Chemo-mechanical modeling of dislocations in complex alloysWednesday (26.09.2018) 14:30 - 14:45 S1/01 - A4 Part of:
Dislocations and their interaction with precipitates and alloying chemistry is critical in the design of complex materials. In this work, atomistic phase-field microelasticity (APFM) [1, 2] is used to predict dislocation core structures. The results are compared directly with the molecular dynamics (MD) simulations for the model system of Ni-Ni3Al, and the formation of anti-phase boundary and complex stacking faults inside the Ni3Al precipitate are observed to be in good agreement with the MD results. Furthermore, the APFM is coupled with a thermodynamics-based model for solute transport, and the coupled dislocation-solute problem is benchmarked for the Ni-Al-Co system. In particular, the segregation of Co around the dislocation core inside the Ni3Al precipitate is investigated, where two types of segregation mechanisms are taken into account: the Cottrell atmosphere around the dislocation core, which is related to the hydrostatic stress field gradient; and Suzuki segregation, which is due to the change in the generalized staking fault energy surface with the solute concentration. A good qualitative comparison of the predicted defect structures is observed with experimental observations.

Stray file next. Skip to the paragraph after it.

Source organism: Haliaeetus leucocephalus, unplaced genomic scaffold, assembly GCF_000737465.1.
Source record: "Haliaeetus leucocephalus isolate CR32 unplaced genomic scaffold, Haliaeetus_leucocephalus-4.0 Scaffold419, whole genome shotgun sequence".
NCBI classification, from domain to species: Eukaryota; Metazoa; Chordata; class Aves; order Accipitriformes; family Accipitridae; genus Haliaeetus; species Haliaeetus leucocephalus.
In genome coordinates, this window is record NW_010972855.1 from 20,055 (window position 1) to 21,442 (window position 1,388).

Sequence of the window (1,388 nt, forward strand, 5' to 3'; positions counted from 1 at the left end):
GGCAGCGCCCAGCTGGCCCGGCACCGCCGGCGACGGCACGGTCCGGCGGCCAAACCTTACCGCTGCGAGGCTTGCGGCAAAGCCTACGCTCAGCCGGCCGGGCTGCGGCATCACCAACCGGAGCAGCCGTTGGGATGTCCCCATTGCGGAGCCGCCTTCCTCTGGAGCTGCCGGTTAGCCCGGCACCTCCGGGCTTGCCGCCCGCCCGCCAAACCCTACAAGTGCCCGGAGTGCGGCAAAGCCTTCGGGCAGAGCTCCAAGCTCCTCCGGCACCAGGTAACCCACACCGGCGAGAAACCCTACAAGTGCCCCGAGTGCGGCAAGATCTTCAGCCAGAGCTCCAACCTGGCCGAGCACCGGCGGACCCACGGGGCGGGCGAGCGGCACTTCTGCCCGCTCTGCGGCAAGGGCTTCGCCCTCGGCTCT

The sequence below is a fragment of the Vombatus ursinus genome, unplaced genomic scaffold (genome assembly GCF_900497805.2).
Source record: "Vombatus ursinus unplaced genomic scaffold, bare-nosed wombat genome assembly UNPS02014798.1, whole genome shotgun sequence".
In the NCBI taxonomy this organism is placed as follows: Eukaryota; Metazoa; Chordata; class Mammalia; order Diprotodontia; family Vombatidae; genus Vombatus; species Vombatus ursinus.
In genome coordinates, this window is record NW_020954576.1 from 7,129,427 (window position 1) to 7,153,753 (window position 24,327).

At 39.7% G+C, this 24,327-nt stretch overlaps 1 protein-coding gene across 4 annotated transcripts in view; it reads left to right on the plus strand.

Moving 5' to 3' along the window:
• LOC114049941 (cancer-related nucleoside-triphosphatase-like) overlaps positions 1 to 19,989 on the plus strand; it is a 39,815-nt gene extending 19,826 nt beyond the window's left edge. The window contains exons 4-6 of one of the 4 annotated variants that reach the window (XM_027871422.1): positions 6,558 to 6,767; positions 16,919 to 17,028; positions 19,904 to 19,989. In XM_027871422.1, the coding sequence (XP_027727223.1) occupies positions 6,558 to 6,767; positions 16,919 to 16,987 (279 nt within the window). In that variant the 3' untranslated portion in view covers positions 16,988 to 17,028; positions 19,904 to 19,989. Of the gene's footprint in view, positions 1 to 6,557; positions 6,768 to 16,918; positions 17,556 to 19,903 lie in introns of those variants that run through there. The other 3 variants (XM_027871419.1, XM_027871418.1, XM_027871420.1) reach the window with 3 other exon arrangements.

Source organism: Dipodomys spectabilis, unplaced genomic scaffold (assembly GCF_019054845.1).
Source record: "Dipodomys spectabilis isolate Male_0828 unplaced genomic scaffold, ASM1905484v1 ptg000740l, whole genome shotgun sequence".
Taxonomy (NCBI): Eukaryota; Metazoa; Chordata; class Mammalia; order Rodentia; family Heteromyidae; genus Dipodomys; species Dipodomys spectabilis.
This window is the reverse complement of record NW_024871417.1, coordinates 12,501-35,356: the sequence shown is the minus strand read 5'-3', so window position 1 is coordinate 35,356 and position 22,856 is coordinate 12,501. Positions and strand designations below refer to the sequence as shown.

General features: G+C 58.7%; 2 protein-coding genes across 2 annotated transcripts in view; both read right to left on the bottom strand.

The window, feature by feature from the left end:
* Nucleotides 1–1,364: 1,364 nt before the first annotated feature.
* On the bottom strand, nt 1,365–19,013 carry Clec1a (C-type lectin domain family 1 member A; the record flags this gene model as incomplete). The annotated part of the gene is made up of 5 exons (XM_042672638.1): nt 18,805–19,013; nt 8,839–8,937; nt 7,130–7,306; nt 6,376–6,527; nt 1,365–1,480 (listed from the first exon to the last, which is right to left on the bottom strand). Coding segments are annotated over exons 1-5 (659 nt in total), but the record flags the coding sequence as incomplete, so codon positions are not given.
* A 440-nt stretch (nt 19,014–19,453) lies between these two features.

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 Purja Pun, G. P., & Mishin, Y., Development of an interatomic potential for the Ni-Al system. Philosophical Magazine (2009), 89(34-36).